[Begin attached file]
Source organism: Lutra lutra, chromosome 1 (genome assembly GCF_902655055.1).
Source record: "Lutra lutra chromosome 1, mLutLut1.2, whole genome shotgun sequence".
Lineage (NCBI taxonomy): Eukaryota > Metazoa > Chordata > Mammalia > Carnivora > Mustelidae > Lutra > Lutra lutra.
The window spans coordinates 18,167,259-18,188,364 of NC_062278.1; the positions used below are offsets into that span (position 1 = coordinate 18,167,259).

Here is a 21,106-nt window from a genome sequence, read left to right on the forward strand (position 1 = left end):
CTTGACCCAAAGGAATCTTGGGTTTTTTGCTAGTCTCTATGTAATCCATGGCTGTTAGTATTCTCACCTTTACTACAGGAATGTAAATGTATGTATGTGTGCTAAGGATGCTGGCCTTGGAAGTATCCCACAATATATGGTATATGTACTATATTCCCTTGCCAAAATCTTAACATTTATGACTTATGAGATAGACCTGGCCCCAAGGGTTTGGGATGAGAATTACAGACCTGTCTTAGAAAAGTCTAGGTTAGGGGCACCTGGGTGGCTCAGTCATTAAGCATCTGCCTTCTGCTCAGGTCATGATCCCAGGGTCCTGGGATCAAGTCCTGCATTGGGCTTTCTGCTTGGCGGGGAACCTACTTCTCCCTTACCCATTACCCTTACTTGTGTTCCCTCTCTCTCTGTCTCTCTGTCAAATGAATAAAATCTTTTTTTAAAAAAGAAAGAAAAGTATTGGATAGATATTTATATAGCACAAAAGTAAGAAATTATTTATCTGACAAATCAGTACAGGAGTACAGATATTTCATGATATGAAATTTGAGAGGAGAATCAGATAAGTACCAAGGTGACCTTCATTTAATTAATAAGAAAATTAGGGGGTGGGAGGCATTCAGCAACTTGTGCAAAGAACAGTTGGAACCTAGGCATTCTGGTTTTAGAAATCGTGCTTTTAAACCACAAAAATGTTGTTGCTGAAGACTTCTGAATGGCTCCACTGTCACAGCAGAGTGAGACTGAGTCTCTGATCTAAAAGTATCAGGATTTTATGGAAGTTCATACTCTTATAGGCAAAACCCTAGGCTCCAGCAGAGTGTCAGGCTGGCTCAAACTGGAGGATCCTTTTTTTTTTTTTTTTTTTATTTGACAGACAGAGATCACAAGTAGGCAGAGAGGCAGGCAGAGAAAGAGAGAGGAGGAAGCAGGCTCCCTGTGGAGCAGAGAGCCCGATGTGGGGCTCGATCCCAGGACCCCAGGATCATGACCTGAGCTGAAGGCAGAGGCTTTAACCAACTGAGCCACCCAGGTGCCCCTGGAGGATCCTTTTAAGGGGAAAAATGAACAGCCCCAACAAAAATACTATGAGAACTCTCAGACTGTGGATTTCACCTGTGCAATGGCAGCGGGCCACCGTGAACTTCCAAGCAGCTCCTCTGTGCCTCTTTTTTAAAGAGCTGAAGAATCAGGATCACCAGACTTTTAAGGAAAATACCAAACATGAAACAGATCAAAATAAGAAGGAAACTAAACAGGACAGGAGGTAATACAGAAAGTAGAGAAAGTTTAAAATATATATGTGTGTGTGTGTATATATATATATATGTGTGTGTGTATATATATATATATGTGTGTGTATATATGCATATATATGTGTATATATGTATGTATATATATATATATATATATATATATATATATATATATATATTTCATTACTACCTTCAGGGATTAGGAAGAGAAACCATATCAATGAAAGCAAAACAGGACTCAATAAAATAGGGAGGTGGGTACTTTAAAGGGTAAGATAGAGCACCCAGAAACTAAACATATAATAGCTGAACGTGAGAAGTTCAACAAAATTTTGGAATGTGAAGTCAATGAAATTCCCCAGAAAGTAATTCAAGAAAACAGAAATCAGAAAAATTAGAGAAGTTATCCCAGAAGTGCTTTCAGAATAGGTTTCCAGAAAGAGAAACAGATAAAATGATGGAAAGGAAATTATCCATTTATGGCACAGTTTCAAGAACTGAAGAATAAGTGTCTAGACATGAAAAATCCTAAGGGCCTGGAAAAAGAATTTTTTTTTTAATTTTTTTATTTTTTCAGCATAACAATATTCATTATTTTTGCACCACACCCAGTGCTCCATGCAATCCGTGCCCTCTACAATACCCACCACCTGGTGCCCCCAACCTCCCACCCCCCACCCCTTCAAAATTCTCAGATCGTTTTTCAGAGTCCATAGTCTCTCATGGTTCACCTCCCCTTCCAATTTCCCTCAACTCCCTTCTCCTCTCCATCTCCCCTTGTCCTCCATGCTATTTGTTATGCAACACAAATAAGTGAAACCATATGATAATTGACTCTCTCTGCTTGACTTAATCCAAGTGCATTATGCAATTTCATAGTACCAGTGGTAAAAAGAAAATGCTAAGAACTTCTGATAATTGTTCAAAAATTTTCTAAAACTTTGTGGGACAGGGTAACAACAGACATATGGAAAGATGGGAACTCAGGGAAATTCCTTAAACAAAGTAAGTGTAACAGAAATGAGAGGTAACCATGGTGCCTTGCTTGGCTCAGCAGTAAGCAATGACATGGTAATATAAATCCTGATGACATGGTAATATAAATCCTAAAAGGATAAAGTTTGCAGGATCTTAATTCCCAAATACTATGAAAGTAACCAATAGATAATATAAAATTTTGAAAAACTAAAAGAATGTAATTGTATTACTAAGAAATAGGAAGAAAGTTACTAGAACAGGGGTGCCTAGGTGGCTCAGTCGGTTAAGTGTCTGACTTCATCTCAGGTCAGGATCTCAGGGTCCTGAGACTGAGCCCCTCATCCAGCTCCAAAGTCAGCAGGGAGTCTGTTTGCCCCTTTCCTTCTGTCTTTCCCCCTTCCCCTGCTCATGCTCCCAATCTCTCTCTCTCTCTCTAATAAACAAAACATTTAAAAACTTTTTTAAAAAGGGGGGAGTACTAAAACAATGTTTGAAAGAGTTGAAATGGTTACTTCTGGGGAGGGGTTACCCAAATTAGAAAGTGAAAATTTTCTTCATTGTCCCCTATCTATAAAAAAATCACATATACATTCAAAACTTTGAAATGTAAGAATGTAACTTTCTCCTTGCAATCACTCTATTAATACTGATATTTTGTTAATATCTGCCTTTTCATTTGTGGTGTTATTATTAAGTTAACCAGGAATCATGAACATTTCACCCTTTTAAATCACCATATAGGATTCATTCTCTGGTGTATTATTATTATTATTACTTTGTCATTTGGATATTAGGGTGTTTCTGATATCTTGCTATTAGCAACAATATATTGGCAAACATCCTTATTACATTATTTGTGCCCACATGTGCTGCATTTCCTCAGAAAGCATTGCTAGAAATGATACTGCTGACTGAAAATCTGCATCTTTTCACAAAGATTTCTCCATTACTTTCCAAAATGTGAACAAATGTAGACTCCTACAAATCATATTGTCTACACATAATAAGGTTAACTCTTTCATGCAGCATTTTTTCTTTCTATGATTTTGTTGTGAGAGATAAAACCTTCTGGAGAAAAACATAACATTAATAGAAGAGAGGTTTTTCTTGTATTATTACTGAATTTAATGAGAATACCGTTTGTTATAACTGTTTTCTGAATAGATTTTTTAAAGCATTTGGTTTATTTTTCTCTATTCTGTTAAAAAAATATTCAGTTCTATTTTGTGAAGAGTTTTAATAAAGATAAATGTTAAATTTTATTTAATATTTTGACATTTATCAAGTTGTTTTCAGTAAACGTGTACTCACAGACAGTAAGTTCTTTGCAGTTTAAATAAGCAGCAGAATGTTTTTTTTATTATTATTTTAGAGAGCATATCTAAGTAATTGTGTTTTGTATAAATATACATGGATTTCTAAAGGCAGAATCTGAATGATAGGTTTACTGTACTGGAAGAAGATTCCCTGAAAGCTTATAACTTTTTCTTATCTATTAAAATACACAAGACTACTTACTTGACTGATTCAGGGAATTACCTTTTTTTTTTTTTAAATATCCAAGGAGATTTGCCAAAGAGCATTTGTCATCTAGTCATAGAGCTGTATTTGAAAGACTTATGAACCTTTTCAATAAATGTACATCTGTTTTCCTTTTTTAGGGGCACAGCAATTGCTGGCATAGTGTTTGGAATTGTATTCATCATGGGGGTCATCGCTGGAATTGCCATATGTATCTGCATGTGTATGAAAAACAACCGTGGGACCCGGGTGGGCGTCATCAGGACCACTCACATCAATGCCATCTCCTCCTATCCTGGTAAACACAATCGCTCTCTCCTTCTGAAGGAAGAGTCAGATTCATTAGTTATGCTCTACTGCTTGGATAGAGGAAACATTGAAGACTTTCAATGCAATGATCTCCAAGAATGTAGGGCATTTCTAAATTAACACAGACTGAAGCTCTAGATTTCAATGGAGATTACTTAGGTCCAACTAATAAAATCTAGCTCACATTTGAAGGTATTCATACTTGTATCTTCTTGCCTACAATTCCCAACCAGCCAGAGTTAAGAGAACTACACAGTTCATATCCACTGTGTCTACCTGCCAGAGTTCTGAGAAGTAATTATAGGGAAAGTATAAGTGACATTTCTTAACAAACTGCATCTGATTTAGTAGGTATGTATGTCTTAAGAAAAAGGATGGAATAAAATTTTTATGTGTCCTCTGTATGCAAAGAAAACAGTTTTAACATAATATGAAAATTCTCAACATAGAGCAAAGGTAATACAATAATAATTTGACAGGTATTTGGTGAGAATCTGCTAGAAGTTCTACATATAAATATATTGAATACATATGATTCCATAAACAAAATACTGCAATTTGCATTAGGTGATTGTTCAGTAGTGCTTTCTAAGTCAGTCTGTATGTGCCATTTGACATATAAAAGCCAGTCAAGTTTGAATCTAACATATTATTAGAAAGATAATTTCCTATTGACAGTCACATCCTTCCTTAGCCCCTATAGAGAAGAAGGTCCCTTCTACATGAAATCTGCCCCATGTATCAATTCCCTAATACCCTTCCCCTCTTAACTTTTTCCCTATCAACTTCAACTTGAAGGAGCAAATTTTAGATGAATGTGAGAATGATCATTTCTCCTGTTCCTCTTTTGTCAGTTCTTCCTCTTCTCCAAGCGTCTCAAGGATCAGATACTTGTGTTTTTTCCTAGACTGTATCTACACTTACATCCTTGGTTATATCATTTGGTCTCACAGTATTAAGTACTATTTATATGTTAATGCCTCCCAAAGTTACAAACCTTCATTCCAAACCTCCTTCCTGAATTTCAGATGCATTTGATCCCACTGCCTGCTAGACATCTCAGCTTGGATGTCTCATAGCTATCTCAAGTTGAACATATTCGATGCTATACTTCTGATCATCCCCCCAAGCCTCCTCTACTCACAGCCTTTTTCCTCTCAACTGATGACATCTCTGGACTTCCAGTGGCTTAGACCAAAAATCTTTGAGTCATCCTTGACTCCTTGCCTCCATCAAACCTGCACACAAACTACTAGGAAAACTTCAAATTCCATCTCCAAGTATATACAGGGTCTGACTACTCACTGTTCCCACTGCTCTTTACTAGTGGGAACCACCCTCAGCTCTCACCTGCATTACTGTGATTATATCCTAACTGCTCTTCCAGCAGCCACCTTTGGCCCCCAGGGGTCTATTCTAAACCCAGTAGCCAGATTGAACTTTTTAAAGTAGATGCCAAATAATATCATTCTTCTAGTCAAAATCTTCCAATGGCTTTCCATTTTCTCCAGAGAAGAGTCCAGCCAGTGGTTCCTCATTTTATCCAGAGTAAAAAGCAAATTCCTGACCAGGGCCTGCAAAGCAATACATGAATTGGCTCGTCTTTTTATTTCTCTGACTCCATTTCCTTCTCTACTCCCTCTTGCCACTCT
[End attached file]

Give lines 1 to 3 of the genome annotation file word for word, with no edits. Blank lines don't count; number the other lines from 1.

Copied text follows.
Source organism: Lutra lutra, chromosome 1 (genome assembly GCF_902655055.1).
Source record: "Lutra lutra chromosome 1, mLutLut1.2, whole genome shotgun sequence".
Lineage (NCBI taxonomy): Eukaryota > Metazoa > Chordata > Mammalia > Carnivora > Mustelidae > Lutra > Lutra lutra.